There is a pedestrian bridge across Bigelow Boulevard at the Bloomfield Bridge. I walked this bridge before I started this blog and didn’t think to take a picture of the bridge itself. Its appearance is similar to the Graham Street Pedestrian Bridge (see post) except that the fencing doesn’t connect overhead and does continue along the stairs.
The picture above is from the Bigelow pedestrian bridge looking out over Pittsburgh’s East End. The large brownish building on the left is West Penn Hospital in Bloomfield. In the middle of the frame are two white points standing above the other buildings. These are the steeple of East Liberty Presbyterian Church on the left and the Highland Building, also in East Liberty and designed by Daniel Burnham, on the right.
When I saw this symbol on the pedestrian bridge, I stopped to consider it. This was the first time I had ever seen this symbol. I thought whoever put it on this bridge had a very good point. The only way to access the Bloomfield Bridge from Oakland and the uphill side of Bigelow Boulevard is by the pedestrian bridge, which is only accessible by a set of stairs on either side. As such anyone with a mobility disability is barred from using the Bloomfield Bridge as a pedestrian. The way the intersection of the bridge and the boulevard is set up now, it would not be safe for any pedestrian to attempt to cross the streets, let alone one with a disability. This is a unequal and limiting situation. There is a grocery store across from the other end of the bridge and a drug store and restaurants within another block. Up the hill from this side of the bridge is a residential area. The other end of the Bloomfield Bridge is the residents closest area for essentials found at grocery and drug stores as well as entertainment found at restaurants and bars. It would be highly convenient for the residents on the hill to be able to walk to this area; however the current situation limits who is able to use this resource. (Not to mention the ugliness of the bridge and the intersection which probably discourages many people from even considering the short walk across the Bloomfield Bridge.)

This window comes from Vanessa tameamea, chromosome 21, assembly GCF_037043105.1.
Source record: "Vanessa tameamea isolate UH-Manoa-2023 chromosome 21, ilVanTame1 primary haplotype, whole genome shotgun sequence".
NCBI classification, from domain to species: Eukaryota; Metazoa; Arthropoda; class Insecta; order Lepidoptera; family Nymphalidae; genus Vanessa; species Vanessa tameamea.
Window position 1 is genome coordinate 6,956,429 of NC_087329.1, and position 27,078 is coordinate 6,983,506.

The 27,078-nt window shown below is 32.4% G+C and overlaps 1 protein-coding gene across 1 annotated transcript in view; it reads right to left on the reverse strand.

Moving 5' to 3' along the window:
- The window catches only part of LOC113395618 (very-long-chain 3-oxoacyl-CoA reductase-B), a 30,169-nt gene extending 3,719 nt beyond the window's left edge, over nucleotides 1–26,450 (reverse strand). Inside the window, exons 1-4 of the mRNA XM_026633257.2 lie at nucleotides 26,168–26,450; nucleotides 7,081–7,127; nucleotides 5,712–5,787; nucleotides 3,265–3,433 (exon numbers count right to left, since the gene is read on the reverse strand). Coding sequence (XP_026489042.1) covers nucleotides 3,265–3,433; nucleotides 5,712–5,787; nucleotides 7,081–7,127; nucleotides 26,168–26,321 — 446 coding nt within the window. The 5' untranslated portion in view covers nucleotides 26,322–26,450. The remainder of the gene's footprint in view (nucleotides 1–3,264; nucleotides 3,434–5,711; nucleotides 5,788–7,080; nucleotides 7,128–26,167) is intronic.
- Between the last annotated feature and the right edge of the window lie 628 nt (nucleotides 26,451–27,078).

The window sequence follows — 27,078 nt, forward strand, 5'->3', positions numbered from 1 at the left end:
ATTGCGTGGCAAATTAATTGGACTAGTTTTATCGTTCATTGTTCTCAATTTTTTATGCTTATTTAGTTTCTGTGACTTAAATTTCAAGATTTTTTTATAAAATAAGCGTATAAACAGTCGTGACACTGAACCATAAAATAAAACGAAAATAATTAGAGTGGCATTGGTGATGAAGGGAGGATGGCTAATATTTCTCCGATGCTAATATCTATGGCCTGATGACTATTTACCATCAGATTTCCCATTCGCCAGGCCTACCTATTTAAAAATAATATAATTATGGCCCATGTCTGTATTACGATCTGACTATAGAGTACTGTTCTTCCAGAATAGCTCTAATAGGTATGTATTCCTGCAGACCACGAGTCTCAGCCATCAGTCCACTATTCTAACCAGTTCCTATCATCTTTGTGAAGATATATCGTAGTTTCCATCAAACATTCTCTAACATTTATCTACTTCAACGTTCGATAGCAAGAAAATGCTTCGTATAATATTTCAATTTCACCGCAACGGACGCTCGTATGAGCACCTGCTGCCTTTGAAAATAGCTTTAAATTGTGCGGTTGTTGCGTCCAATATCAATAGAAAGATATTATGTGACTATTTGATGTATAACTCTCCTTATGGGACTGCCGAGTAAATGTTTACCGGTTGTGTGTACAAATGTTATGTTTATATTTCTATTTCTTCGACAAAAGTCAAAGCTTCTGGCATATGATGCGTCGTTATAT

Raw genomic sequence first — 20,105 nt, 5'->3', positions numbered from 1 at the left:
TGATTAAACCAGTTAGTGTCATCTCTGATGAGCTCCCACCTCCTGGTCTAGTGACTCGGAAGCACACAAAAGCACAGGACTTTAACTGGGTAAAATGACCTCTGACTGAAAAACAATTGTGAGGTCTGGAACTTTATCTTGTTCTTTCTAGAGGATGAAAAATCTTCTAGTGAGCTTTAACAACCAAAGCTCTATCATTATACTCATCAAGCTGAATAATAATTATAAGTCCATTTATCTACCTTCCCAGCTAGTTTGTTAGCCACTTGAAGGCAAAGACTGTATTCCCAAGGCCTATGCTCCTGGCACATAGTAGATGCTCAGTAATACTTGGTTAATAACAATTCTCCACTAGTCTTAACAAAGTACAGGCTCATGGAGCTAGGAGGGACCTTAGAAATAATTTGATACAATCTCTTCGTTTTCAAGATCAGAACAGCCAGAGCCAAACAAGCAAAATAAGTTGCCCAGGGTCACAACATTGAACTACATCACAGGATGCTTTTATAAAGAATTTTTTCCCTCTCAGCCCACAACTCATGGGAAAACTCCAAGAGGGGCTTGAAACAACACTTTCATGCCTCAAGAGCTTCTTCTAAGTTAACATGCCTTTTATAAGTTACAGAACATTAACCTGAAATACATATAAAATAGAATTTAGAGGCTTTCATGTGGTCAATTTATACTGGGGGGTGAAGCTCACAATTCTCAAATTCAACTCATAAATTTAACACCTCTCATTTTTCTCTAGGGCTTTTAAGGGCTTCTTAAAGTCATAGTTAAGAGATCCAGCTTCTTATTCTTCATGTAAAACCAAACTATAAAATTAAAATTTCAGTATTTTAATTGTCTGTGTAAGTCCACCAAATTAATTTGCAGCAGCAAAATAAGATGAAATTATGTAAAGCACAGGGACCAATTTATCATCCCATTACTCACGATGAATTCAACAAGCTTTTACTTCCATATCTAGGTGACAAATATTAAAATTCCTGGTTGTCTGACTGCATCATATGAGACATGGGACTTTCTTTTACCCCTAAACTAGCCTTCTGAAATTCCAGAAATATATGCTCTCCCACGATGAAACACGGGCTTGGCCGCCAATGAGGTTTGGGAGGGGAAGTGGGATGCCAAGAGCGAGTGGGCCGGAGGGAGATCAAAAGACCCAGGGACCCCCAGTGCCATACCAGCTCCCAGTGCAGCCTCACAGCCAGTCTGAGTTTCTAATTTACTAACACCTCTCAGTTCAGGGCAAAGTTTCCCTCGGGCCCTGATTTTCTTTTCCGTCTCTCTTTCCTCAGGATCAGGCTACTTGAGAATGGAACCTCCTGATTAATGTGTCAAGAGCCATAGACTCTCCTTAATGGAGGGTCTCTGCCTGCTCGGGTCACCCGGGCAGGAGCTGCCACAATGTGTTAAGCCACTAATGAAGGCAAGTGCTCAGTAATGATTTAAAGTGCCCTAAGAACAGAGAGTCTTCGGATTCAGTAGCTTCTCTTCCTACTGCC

The second time I saw this graffiti symbol was on the 16th Street Bridge (see post). I could not figure out what statement, if any, the 16th Street Bridge one was trying to communicate. As far as I could tell, that bridge is accessible to any pedestrian with or without mobility issues. At least there are no stairs to contend with at either end.